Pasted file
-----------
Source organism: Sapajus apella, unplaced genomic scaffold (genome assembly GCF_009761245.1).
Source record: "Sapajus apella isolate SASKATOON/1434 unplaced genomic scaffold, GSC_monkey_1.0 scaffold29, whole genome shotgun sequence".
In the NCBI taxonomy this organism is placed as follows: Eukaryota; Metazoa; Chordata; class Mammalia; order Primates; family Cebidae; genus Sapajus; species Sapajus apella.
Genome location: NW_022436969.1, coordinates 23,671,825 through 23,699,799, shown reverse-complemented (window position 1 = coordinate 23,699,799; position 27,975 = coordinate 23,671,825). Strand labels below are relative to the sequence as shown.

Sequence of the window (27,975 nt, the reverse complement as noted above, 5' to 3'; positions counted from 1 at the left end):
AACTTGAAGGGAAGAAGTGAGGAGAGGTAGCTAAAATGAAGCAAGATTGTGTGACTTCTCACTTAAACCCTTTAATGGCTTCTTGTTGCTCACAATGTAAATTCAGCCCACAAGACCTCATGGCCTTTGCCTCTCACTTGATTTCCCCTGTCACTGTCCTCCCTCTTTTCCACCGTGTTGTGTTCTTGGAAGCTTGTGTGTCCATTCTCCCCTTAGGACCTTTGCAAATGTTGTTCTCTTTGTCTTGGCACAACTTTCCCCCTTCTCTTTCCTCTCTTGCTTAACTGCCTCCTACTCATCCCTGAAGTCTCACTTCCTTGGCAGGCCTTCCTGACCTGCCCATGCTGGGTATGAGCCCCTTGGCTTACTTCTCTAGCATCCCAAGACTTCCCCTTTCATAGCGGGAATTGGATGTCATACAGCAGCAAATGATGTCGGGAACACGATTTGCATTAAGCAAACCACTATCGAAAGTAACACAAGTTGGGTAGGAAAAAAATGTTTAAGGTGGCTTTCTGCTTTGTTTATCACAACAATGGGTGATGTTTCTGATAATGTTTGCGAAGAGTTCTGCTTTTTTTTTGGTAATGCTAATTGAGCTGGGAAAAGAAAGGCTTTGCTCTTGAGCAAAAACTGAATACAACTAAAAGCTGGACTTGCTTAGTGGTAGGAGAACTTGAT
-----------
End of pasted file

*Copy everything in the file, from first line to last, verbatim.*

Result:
Source organism: Sapajus apella, unplaced genomic scaffold (genome assembly GCF_009761245.1).
Source record: "Sapajus apella isolate SASKATOON/1434 unplaced genomic scaffold, GSC_monkey_1.0 scaffold29, whole genome shotgun sequence".
In the NCBI taxonomy this organism is placed as follows: Eukaryota; Metazoa; Chordata; class Mammalia; order Primates; family Cebidae; genus Sapajus; species Sapajus apella.
Genome location: NW_022436969.1, coordinates 23,671,825 through 23,699,799, shown reverse-complemented (window position 1 = coordinate 23,699,799; position 27,975 = coordinate 23,671,825). Strand labels below are relative to the sequence as shown.

Sequence of the window (27,975 nt, the reverse complement as noted above, 5' to 3'; positions counted from 1 at the left end):
AACTTGAAGGGAAGAAGTGAGGAGAGGTAGCTAAAATGAAGCAAGATTGTGTGACTTCTCACTTAAACCCTTTAATGGCTTCTTGTTGCTCACAATGTAAATTCAGCCCACAAGACCTCATGGCCTTTGCCTCTCACTTGATTTCCCCTGTCACTGTCCTCCCTCTTTTCCACCGTGTTGTGTTCTTGGAAGCTTGTGTGTCCATTCTCCCCTTAGGACCTTTGCAAATGTTGTTCTCTTTGTCTTGGCACAACTTTCCCCCTTCTCTTTCCTCTCTTGCTTAACTGCCTCCTACTCATCCCTGAAGTCTCACTTCCTTGGCAGGCCTTCCTGACCTGCCCATGCTGGGTATGAGCCCCTTGGCTTACTTCTCTAGCATCCCAAGACTTCCCCTTTCATAGCGGGAATTGGATGTCATACAGCAGCAAATGATGTCGGGAACACGATTTGCATTAAGCAAACCACTATCGAAAGTAACACAAGTTGGGTAGGAAAAAAATGTTTAAGGTGGCTTTCTGCTTTGTTTATCACAACAATGGGTGATGTTTCTGATAATGTTTGCGAAGAGTTCTGCTTTTTTTTTGGTAATGCTAATTGAGCTGGGAAAAGAAAGGCTTTGCTCTTGAGCAAAAACTGAATACAACTAAAAGCTGGACTTGCTTAGTGGTAGGAGAACTTGAT